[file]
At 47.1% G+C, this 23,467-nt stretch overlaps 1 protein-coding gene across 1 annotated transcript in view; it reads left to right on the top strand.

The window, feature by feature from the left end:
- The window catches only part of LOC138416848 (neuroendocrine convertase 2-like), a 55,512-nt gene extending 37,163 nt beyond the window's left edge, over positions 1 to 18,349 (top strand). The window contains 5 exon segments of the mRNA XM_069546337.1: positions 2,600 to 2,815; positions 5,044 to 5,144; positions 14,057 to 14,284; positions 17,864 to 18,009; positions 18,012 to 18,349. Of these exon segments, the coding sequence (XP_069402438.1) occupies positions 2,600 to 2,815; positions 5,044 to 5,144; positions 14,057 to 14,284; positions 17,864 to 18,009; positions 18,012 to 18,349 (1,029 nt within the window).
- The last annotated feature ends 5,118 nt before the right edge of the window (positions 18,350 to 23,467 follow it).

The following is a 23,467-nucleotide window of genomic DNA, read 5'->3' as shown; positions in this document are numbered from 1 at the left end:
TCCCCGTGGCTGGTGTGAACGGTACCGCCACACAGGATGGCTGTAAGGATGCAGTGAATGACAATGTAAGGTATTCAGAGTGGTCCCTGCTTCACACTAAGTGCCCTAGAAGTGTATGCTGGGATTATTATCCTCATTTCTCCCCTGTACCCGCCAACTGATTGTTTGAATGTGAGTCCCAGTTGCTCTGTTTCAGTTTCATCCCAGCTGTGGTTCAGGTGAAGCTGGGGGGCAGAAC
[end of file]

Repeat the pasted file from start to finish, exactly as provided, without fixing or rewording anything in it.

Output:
At 47.1% G+C, this 23,467-nt stretch overlaps 1 protein-coding gene across 1 annotated transcript in view; it reads left to right on the top strand.

The window, feature by feature from the left end:
- The window catches only part of LOC138416848 (neuroendocrine convertase 2-like), a 55,512-nt gene extending 37,163 nt beyond the window's left edge, over positions 1 to 18,349 (top strand). The window contains 5 exon segments of the mRNA XM_069546337.1: positions 2,600 to 2,815; positions 5,044 to 5,144; positions 14,057 to 14,284; positions 17,864 to 18,009; positions 18,012 to 18,349. Of these exon segments, the coding sequence (XP_069402438.1) occupies positions 2,600 to 2,815; positions 5,044 to 5,144; positions 14,057 to 14,284; positions 17,864 to 18,009; positions 18,012 to 18,349 (1,029 nt within the window).
- The last annotated feature ends 5,118 nt before the right edge of the window (positions 18,350 to 23,467 follow it).

The following is a 23,467-nucleotide window of genomic DNA, read 5'->3' as shown; positions in this document are numbered from 1 at the left end:
TCCCCGTGGCTGGTGTGAACGGTACCGCCACACAGGATGGCTGTAAGGATGCAGTGAATGACAATGTAAGGTATTCAGAGTGGTCCCTGCTTCACACTAAGTGCCCTAGAAGTGTATGCTGGGATTATTATCCTCATTTCTCCCCTGTACCCGCCAACTGATTGTTTGAATGTGAGTCCCAGTTGCTCTGTTTCAGTTTCATCCCAGCTGTGGTTCAGGTGAAGCTGGGGGGCAGAAC